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Journal of Chemistry
Volume 2013 (2013), Article ID 484389, 5 pages
http://dx.doi.org/10.1155/2013/484389
Research Article

Extractive Spectrophotometric Method for the Determination of Lamivudine and Zidovudine in Pharmaceutical Preparations Using Bromocresol Purple

Bezmialem Vakif University, Department of Analytical Chemistry, Faculty of Pharmacy, Fatih, 34093 Istanbul, Turkey

Received 1 February 2013; Accepted 18 July 2013

Academic Editor: Pranav S. Shrivastav

Copyright © 2013 Serife Evrim Kepekci Tekkeli. This is an open access article distributed under the Creative Commons Attribution License, which permits unrestricted use, distribution, and reproduction in any medium, provided the original work is properly cited.

Abstract

A new spectrophotometric method has been established for the quantitation of lamivudine (LVD) and zidovudine (ZVD) in pharmaceutical preparations. The method is based on the reaction between the investigated drug substances and bromocresol purple (BCP) producing ion-pair complexes in acidic buffers which are suitable for chloroform extraction. The maximum absorbance of these complexes was measured at 424 nm in chloroform. All variables were studied to optimize the reaction conditions. Linearity ranges were found to be 25–250 μg mL−1 for LVD-BCP and 50–300 μg mL−1 for ZVD-BCP. The developed method was successfully applied for the determination of these drugs in pharmaceutical preparations. Excipients in pharmaceutical formulations did not interfere in the analysis. The results were compared statistically with those obtained by the HPLC method reported in the literature. According to the results, the proposed method can be recommended for quality control and routine analysis.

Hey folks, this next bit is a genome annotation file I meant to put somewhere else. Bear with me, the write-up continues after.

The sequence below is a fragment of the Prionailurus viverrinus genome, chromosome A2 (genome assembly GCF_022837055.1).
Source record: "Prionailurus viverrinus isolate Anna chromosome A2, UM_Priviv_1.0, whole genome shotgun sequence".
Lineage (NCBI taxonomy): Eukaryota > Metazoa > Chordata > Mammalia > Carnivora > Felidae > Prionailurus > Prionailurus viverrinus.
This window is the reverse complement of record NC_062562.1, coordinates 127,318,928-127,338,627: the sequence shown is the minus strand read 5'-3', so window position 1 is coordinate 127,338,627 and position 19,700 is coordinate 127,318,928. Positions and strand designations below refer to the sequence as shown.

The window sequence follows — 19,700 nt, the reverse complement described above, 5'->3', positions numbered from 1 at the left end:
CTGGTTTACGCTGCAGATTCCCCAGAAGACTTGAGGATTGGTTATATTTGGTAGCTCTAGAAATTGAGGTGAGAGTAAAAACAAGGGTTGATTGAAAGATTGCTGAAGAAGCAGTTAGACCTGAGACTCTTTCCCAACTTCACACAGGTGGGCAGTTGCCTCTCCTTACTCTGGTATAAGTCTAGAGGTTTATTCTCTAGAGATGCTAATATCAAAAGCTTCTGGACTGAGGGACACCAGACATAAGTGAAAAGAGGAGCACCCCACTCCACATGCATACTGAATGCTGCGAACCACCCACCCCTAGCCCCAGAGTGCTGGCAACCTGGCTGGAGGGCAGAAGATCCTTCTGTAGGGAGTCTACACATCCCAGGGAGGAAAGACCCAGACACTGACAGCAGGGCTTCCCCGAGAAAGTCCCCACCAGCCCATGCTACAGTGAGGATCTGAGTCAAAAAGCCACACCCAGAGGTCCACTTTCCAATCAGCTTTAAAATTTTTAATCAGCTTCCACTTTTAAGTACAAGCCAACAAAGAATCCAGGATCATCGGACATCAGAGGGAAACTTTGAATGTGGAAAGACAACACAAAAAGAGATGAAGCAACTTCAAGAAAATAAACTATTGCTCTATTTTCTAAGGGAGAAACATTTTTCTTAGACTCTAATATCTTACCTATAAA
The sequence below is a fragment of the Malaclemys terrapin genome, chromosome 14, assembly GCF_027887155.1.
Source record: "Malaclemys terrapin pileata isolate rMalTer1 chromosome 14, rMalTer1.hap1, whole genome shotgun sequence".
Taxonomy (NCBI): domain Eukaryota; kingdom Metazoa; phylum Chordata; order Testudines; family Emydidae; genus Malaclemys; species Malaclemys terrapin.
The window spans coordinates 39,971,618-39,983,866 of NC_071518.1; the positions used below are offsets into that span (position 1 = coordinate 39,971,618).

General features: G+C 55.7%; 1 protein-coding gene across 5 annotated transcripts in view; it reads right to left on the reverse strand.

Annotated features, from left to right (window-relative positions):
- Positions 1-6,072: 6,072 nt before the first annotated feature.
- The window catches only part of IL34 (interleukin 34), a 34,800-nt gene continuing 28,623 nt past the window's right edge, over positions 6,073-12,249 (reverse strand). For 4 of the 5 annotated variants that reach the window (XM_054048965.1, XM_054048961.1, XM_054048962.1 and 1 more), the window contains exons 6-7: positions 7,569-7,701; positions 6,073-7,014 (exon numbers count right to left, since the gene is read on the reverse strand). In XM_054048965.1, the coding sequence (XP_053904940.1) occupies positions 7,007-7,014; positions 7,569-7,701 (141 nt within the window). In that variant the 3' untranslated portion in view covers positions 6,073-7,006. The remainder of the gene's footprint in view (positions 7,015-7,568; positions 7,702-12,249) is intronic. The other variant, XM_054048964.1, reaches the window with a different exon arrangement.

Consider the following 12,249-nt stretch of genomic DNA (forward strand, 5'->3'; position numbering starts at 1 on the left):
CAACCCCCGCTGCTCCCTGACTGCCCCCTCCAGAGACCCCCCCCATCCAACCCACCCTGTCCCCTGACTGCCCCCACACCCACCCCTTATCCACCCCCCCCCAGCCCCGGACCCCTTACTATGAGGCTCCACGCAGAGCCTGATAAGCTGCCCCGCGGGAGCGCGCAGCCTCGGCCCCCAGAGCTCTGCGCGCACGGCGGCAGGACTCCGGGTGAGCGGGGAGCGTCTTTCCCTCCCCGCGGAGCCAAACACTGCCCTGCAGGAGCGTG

1. Introduction

Zidovudine (ZDV, 3′-azido-3′-deoxythymidine) and lamivudine (LVD, 2′-deoxy-3′-thiacytidine) (Figure 1) are synthetic nucleoside analog reverse transcriptase inhibitors (NRTIs) with activity against the human immunodeficiency virus (HIV) with a long history of use in HIV-infected patients [1, 2].

fig1
Figure 1: Chemical structures of LVD and ZDV.

The literature reveals various methods for the determination of the mentioned drug substances in biological fluids and pharmaceutical preparations such as UV-visible spectrophotometry [35], high performance liquid chromatography (HPLC) [612], capillary zone electrophoresis [13] for LVD, UV-visible spectrophotometry [14, 15], HPLC [1618], and high performance thin layer chromatography (HPTLC) [19, 20] for ZVD.

Simple, selective, and sensitive spectrophotometric methods are required for the determination of these substances. But lack of chromophore group in their structure makes direct UV detection inapplicable. In this case, formation of ion-pair complexes enables UV-visible detection. There are some studies in the literature for drug analysis depending on this complex composition by using different dyes such as bromophenol blue, bromocresol green, methyl orange, and methylene blue [15, 2124]. One of them [15] is developed for ZVD but requires additional chemicals and more detailed reaction procedure than the proposed method.